Portland to cut off city travel to states with ‘discriminatory’ laws against LGBTQ

Portland Mayor Ethan Strimling (BDN photo by Troy R. Bennett)

Portland Mayor Ethan Strimling (BDN photo by Troy R. Bennett)

Portland Mayor Ethan Strimling and all eight other members of the City Council announced Thursday afternoon they are introducing a resolution that would restrict nearly all city-funded travel to states with what Portland considers “discriminatory legislation against the LGBTQ community,” like Mississippi and North Carolina.

Mississippi and North Carolina have come under fire in recent weeks for passing laws allowing businesses to refuse service to gay or lesbian customers for religious reasons. The measures have been decried as discriminatory by many, but defended as protecting religious freedoms by their supporters.

Although the Portland council will not officially vote on the resolution until its April 25 meeting, the fact that all members are introducing it together means the vote is a formality.

Specifically, according to a Thursday announcement:

“The resolution requests and recommends that the city manager not expend public funds on non-essential city travel to any state with a law in effect that affirmatively sanctions or requires discrimination on the basis of sexual orientation or gender identity or expression. The resolution does not include essential city employee travel that may be necessary for the enforcement of an ordinance, to meet contractual obligations, or for the protection of public health, safety or welfare.”

While it may seem like there’s a big loophole that might still allow city travel to those states, that language strikes me as legally necessary but descriptive of unlikely circumstnaces.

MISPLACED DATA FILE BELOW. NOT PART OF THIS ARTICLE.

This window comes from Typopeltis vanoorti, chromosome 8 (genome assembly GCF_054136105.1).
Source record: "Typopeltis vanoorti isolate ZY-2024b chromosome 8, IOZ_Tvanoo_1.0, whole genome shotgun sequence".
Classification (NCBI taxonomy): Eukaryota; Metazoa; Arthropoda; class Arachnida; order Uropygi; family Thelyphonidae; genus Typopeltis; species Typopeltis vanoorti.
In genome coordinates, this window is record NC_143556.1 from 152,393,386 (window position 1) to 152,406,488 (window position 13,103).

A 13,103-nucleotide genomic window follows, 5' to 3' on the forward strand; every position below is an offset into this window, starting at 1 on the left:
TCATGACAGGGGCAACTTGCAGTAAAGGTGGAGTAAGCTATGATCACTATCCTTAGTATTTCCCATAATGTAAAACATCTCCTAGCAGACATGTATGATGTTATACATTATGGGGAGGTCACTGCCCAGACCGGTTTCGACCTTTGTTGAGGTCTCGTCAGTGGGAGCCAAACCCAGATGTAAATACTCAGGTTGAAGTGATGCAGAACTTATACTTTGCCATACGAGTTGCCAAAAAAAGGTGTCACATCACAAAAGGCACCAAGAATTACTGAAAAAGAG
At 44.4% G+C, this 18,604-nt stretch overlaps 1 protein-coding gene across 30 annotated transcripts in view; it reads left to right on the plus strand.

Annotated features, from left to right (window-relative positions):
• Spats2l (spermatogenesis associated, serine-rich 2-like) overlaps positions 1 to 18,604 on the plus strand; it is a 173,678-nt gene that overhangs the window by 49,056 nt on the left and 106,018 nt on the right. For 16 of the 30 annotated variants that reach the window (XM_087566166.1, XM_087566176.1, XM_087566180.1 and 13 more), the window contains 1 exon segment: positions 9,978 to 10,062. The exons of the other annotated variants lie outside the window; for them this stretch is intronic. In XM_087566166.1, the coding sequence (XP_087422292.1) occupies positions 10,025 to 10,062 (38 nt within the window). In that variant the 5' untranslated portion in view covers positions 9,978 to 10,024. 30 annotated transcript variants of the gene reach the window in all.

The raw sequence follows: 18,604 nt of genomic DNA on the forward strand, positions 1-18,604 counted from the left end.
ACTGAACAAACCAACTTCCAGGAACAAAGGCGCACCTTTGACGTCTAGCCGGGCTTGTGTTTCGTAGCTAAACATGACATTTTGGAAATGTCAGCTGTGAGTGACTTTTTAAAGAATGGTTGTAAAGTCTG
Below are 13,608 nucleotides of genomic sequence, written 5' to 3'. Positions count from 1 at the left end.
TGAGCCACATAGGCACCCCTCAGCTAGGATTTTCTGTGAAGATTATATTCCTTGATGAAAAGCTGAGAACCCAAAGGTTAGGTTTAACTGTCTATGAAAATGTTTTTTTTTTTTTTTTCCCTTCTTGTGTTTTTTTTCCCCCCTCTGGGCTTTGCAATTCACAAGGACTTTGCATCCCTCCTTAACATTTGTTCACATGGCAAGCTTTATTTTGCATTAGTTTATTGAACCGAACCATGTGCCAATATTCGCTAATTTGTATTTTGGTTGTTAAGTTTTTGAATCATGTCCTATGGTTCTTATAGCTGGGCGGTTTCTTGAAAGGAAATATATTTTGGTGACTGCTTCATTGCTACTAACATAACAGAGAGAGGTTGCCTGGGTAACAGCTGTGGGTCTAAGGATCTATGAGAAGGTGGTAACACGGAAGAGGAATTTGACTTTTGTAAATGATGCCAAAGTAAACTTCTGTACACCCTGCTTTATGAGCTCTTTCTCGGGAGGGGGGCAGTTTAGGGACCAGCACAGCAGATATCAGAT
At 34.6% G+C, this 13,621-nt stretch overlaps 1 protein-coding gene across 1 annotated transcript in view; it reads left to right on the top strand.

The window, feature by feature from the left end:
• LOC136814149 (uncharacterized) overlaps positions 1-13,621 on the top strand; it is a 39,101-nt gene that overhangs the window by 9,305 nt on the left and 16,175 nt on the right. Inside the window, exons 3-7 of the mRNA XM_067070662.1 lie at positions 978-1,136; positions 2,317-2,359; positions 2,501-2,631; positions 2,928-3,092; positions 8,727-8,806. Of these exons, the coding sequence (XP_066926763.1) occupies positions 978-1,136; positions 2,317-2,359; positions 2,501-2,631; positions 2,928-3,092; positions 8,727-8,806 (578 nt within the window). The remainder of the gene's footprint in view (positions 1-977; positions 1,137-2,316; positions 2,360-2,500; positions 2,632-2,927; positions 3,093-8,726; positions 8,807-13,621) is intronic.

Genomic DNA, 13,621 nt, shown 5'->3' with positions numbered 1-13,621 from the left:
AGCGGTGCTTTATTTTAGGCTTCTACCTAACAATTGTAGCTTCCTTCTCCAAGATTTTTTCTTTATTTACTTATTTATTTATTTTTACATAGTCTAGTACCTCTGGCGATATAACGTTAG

It’s hard to imagine many scenarios in which a city employee must go to Mississippi to enforce a Portland ordinance, for instance. In fact, Portland employees don’t often travel to Mississippi or North Carolina even for non-essential travel, which might be for things like conventions or professional workshops.

City spokeswoman Jessica Grondin said no travel to the states was planned for the near future, and nobody at City Hall can remember going to either place on the city dime in recent history, either.

So in that regard, it’s a largely ceremonial resolution. But it’s one Portland’s not alone in making, and is an important one given the city’s history.

Portland was the first place in Maine where a gay marriage took place in 2012, reopening City Hall at midnight on the first day they became legal after voters approved legalization. Two months later, the city was named one of the country’s top destinations for gay and lesbian tourists by the publication Travel + Leisure.

“Portland has a long and proud history of turning back discrimination and working to support the rights of all people,” said Strimling in a statement. “We adopted a Human Rights Ordinance back in 1992 to codify our resolve to enforce protections for all people regardless of their sexual orientation, gender identity or expression. With this new resolution we remain steadfast in our commitment against discrimination, wherever it may occur.”

Boston and Cincinnati are among several other municipal governments nationwide taking such stances, and state governments in Vermont, Washington and New York have banned taxpayer-funded travel to Mississippi and North Carolina as well.

The government decisions also come amid a torrent of entertainment and private sector boycott declarations.

Musicians like Bruce Springsteen, Ringo Starr and Bryan Adams canceled concerts in the states in protest of the laws, while major employers like Deutsche Bank and PayPal have called off plans to build or expand there.


Seth Koenig

About Seth Koenig

Seth has nearly a decade of professional journalism experience and writes about the greater Portland region.